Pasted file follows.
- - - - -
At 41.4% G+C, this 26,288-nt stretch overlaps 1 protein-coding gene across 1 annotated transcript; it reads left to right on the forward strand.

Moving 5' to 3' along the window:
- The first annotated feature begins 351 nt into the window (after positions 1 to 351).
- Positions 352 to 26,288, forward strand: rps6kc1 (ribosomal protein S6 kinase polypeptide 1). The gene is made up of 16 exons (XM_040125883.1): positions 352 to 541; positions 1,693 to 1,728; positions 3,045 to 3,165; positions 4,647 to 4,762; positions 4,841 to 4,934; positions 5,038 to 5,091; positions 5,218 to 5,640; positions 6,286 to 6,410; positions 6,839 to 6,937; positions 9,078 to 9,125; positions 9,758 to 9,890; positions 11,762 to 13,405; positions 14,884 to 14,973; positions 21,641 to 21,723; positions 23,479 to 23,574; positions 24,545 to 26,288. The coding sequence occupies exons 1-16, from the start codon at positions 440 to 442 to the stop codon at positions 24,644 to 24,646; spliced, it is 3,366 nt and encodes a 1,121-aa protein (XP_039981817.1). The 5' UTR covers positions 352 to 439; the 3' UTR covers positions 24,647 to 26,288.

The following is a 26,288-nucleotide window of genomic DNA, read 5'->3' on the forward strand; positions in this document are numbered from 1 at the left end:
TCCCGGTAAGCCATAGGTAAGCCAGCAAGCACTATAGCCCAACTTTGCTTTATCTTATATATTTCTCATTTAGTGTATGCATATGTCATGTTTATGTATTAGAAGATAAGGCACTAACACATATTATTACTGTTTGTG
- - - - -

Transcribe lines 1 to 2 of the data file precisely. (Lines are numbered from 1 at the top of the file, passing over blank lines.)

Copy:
At 41.4% G+C, this 26,288-nt stretch overlaps 1 protein-coding gene across 1 annotated transcript; it reads left to right on the forward strand.

Moving 5' to 3' along the window: